There are some who contend that the behemoth described in the Bible is actually a description of the mushhushshu. The Book of Job, Chapter 40, verse 15 through 24 reads:
Behold now behemoth, which I made with thee; he eateth grass as an ox. Lo now, his strength is in his loins, and his force is in the navel of his belly. He moveth his tail like a cedar: the sinews of his stones are wrapped together. His bones are as strong pieces of brass; his bones are like bars of iron. He is the chief of the ways of God: he that made him can make his sword to approach unto him. Surely the mountains bring him forth food, where all the beasts of the field play. He lieth under the shady trees, in the covert of the reed, and fens. The shady trees cover him with their shadow; the willows of the brook compass him about. Behold, he drinketh up a river, and hasteth not: he trusteth that he can draw up Jordan into his mouth. He taketh it with his eyes: his nose pierceth through snares.

Some cryptozoologists, Bernard Heuvelmans among them, believed that the 'dragon' was actually Mokele-Mbembe, the unidentified creature purported to be found in the Congo. If, as some think, Babylonia explorers penetrated equatorial Africa, there is a possibility that they both knew of and may have captured one or more of the creatures. So what was the 'dragon'?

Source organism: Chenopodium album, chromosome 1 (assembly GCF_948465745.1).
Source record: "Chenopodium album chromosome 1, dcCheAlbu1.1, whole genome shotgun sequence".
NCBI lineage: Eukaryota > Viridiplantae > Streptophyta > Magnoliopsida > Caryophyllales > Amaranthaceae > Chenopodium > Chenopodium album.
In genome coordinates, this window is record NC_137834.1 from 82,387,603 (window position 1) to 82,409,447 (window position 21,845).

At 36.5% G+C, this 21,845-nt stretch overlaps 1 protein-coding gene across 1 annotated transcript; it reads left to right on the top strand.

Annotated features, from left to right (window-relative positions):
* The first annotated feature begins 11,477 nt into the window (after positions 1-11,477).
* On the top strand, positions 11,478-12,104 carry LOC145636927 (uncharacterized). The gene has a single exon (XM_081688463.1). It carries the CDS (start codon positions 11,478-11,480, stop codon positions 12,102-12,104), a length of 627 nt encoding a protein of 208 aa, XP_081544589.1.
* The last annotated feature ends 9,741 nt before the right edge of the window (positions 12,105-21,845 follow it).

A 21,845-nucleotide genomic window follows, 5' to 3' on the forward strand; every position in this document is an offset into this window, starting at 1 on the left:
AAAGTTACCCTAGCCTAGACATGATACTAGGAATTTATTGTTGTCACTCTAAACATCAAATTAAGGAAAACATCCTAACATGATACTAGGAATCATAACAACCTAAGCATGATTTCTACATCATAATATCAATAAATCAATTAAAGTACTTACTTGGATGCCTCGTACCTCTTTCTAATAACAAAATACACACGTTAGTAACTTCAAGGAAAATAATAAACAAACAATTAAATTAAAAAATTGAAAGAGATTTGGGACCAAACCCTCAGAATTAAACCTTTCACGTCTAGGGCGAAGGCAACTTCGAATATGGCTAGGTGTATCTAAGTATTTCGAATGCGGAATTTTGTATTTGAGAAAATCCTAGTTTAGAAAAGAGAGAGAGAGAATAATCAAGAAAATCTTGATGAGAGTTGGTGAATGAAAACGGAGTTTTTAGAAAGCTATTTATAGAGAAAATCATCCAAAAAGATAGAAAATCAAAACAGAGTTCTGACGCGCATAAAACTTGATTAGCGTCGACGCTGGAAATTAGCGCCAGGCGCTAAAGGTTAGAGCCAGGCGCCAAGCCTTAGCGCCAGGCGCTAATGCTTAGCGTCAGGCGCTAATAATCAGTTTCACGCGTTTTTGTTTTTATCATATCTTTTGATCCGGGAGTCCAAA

The depiction on the gate shows a long necked quadruped with scales, clawed hind feet, lion-like front feet and legs, a forked tongue and a horn on its nose (head?). The Biblical description of the behemoth is more about it habits and habitat than its appearance but it does seem to indicate a large, powerful herbivore that prefers a riparian habitat, can swim and has a horn on its nose. The Book of Bel and the Dragon just shows it's not a picky eater. Adding that all together we have something weird in the woods down by the creek. There doesn't seem to be any known animal that fits the above combination of traits. The scales and forked tongue would indicate a reptile but the plumed tail (and it does appear to be a plume and not a stinger) and the grass eating would indicate a mammal. Throw in the clawed hind feet, especially the rear pointing claws, and it points toward a bird. A chimera, indeed.